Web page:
The avaricious Church – For land & soul

When the Missionaries arrived, the Africans had the Land and the Missionaries had the Bible. They taught us how to pray with our eyes closed. When we opened them, they had the land and we had the Bible.

– Jomo Kenyatta

Vide the linked news item, one fails to understand why the Church in Hindusthan still retains such sway over prime land and properties both movable and immoveable, far in excess of the population of Christians it is meant to serve. In this case, Belgaum does not have a Christian population commensurate with land the Church seeks to control.

This effort is to place on record deliberate subversion that has been the hall-mark of the Church’s evolution in Hindusthan – aided and abetted first by the imperialist Europeans and subsequently by the Congress Party.

Historically, it is clear with what subterfuge this powerful institution came to possess such wealth in Hindusthan. European colonials who fed upon portions first and then the whole of this country brought this arm of theirs to help control native populace better by subverting their independent and traditional thought processes. The Church needed not merely influence but more tangible inputs such as land and money to achieve this aim. From all evidence these were granted freely and readily; overtly, prior to 1857 and more carefully post the revolt.

In the meanwhile in order to derive maximum benefit out of this exercise, the Church, like the empires it dealt with to mutual benefit, attempted to organize its disparate denominations in Hindusthan to be able to better “serve” heathen natives apart from of course ensuring greater leverage over British colonial over-lords stationed here. Out of this impulse was born the Church of India, Burma and Ceylon (CIBC)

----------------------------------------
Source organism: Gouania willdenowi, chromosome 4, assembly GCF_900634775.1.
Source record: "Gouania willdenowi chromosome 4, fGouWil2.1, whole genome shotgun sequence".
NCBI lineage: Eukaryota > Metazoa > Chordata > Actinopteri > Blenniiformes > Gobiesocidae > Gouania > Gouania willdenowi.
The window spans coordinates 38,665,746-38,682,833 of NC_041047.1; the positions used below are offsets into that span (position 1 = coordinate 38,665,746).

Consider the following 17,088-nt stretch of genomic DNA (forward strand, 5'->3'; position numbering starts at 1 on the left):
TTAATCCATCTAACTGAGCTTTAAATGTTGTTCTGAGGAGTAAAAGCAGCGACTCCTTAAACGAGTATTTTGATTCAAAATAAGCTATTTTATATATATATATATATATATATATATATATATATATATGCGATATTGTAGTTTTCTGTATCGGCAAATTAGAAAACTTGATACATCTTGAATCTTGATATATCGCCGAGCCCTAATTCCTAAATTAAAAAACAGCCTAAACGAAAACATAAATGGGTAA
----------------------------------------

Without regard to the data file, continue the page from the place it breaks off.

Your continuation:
In 1927 Parliament passed the Indian Church Act and Indian Church Measure, which created an autonomous Church of India, Burma and Ceylon (CIBC) out of the Church of England in India. Under the new law, trusteeship of properties held by the viceroy passed to the CIBC.

This was merely phase one of consolidation which was followed up later in 1947 with the formation of Church of South India Trust Association (CSITA) that ensured the consolidation of not only denominations but also of their individual looted properties. Thus from being “privately” owned, these were converted into properties under Trust of the Church of South India.

Let us recall here that the looted property initially held by the temporal authority of the British Viceroy passed on to the unified and sacral authority of the CSI.

With the formation of the Church of South India in 1947 the Anglican, Methodist, Presbyterian, and the Congregational churches in Tamil Nadu, Kerala, Karnataka, Andhra Pradesh, Pondicherry, and the northeast of Sri Lanka were merged. Each of the denominations also agreed to turn over their properties to the newly formed CSITA.

The timing of such transfer and transformation is very interesting. Obviously the news of Hindusthan’s impending independence would have caused a flutter in the Church and any existing linkages with a defeated and retreating empire could be construed as insolence by the free Hindusthan government. Therefore the transfer to a locally organized Trust that would also consolidate all property to prevent fragmentation and forestall localized administrative decisions by free local governments. Clever, wasn’t it?

Perhaps the Church was unduly worried for the subsequent decision by the first government headed by the strange Jawaharlal Nehru ensured that this stratagem bore fruit without any exertion.

Upon Independence in 1948, the government of Prime Minister Jawaharlal Nehru decreed that title to property held in trust for the Church of South India and the Anglican churches in the North would pass to the state. Local church trusts and associations would administer the properties.

Thus the loot was now the looters legally owned property of which the new caretaker was the former victim whose property was looted!

Quite certainly and considering appreciation of property value, the wealth at the disposal of the Church administered Trust would be immense. This is not counting new properties acquired since 1947 and perhaps outside of the purview of Trust jurisdiction.